Johannesburg - Finance Minister Pravin Gordhan’s plans to weed out “ghost workers” in the civil service received a boost on Friday after the country’s two biggest public-sector unions supported it.
But some had reservations about Gordhan’s suggestions that there were too many administrators in the public service and not enough front-line staff.
Gordhan announced these measures to curb the rising public-sector wage bill as part of his medium-term budget policy statement, which was tabled in Parliament on Thursday.
The National Education, Health and Allied Workers’ Union (Nehawu) and the SA Democratic Teachers’ Union (Sadtu), which collectively represent 528 000 of the country’s 1.3 million civil servants, are behind the weeding out of ghost state employees (fake employees), but they maintained the civil service is not bloated.
“We have had ghost workers in the past where senior people in government created positions that do not exist and pocketed the money for themselves.
“We agree that this should be investigated and people involved must be fired as this amounts to corruption,” said Sadtu general secretary Mugwena Maluleke.
He dismissed long-held suggestions by economists that the civil service was too big and needed to be trimmed.
“The public service is not bloated because there are a lot of vacancies that have not been filled. However, the bureaucracy at the top is bloated... It is not reflective of a developmental or service-delivery oriented state,” Maluleke told City Press.
Nehawu spokesperson Sizwe Pamla also welcomed Gordhan’s ghost-busting crusade, but likewise rejected the idea that the civil service has ghost staff.
He said: “We are not apprehensive about the statements made by him (Gordhan).”
He said government’s plans for health would mean more posts.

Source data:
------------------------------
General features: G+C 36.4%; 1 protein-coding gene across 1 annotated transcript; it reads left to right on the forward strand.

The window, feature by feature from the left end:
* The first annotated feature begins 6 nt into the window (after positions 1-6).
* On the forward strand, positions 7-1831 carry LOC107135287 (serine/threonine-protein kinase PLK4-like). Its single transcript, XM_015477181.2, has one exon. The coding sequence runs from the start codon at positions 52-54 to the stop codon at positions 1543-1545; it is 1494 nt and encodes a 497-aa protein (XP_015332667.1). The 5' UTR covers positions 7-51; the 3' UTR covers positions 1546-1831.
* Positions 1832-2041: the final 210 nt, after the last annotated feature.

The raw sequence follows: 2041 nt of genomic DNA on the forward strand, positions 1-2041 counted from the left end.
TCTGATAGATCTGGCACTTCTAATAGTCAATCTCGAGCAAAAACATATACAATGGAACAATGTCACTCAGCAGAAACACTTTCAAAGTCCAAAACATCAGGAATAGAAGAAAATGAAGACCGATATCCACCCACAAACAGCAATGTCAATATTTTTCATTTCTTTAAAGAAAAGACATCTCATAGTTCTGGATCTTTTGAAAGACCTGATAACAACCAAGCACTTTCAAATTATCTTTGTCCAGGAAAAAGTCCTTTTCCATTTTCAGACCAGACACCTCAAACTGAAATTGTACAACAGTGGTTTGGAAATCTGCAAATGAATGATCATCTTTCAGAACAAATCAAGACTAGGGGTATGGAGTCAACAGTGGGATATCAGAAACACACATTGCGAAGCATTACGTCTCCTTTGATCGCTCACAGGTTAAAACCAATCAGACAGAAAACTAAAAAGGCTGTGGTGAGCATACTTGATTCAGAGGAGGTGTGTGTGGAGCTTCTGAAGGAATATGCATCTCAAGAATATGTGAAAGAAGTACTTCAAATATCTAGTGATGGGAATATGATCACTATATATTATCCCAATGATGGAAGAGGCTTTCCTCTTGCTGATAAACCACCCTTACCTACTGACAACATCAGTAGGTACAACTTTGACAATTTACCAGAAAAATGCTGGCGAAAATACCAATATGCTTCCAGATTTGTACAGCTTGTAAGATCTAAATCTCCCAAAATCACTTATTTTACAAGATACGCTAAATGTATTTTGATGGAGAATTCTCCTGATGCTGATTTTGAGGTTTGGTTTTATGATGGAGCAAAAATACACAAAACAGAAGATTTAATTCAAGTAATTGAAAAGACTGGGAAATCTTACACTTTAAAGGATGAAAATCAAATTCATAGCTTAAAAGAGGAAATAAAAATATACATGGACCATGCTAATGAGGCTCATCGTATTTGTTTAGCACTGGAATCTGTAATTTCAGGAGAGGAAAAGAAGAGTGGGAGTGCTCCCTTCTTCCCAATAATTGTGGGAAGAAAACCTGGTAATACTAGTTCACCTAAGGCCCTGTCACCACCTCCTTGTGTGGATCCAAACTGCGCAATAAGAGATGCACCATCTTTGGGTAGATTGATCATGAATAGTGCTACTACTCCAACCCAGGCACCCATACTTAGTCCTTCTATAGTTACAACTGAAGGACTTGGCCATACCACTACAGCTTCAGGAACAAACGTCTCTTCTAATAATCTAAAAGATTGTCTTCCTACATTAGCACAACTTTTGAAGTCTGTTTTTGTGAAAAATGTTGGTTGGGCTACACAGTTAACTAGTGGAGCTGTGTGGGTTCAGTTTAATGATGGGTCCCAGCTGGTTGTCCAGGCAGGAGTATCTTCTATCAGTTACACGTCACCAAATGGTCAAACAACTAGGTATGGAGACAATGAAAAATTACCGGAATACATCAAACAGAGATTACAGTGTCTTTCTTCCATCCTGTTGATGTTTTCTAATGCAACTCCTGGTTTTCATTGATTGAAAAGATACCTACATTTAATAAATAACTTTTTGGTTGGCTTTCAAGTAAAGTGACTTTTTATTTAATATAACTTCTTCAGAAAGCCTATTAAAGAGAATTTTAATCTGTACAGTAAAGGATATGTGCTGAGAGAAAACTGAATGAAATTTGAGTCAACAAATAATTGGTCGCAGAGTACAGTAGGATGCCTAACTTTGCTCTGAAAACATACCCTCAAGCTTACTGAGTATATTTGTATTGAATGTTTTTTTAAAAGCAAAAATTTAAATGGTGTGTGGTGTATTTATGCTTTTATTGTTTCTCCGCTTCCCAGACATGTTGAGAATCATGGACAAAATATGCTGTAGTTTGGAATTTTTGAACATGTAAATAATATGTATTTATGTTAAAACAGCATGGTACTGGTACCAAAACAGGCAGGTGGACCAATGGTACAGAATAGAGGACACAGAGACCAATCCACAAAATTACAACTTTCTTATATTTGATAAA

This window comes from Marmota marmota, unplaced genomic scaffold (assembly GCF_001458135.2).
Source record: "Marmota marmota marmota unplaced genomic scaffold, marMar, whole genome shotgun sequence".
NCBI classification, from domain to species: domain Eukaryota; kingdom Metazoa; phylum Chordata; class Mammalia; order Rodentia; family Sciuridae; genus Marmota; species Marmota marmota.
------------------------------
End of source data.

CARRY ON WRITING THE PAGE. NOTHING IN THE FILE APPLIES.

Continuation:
“There won’t be retrenchments in the civil service. For instance, we need about 65 000 nurses to implement national health insurance,” Pamla said.
Trade union federation Cosatu general secretary Zwelinzima Vavi had reservations, however, about the measures proposed by Gordhan, especially if it meant a “slimmed-down state”.
He said Cosatu supported the appointment of more “people on the ground to do the work” such as teachers, doctors and nurses, but not if it meant positions would be cut.
“How does (Gordhan) know there are too many administrators and why did he not act against this all along? I am worried this is going to mean a slimmer state.”
Vavi said ghost workers should have been rooted out “in the first place”.
He said: “To me the issue sounds rhetorical. If there are ghost workers he should have long removed them. Why wait until now as if there was not wastage and corruption in the first place?”
Vavi also said Cosatu was opposed to people who were “unjustifiably” moved up notches in the public service because this pointed to possible corruption.
But he added “there are systems that allow people to be moved (up notches) and these should not be undermined”.
Gordhan told journalists on Thursday, hours before his medium-term budget policy speech, that he and Public Service and Administration Minister Lindiwe Sisulu would look at ways of trimming the wage bill.
He said cuts could be made getting rid of ghost workers and overtime, while “notches (higher job grades) granted without purpose” should be re-examined.
He also said there were too many administrators and not enough front-line staff.
“There are a number of surplus staff in public service who are not deployed to work,” Gordhan said, adding that if the ghost workers were rooted out, the state could save billions of rands.
National Treasury documents show that the wage bill will rise over the next three years and that it will amount to more than one-third of state spending.
Out of the R1 trillion government is spending this year, R378.3bn will go towards paying civil servants.
In 2015, the wage bill will gulp R456.2bn of the R1.3 trillion government expects to spend that year.
At provincial level, where delivery of social services such as education and health is done, salaries account for about 59% of expenditure.
National Treasury director-general Lungisa Fuzile said the growth in the wage bill over the next three years will be driven by wage increases instead of the recruitment of new state employees.
“It is less likely there will be a material increase in personnel, except in (the) health (department),” said Fuzile.
Health is the second-biggest spending category after salaries, with the state spending R220bn on it.
This week, Gordhan revealed an extra R5.5bn had to be added to the wage bill for “higher than expected personnel remuneration increase cost”.
This came after public-sector unions this year negotiated higher-than-inflation pay rises for their members.
Treasury also announced government had identified savings of up to R40bn over the next three years.
The savings plus drawdowns from the contingency reserve will be used to partly fund the rising state wage bill.
- City Press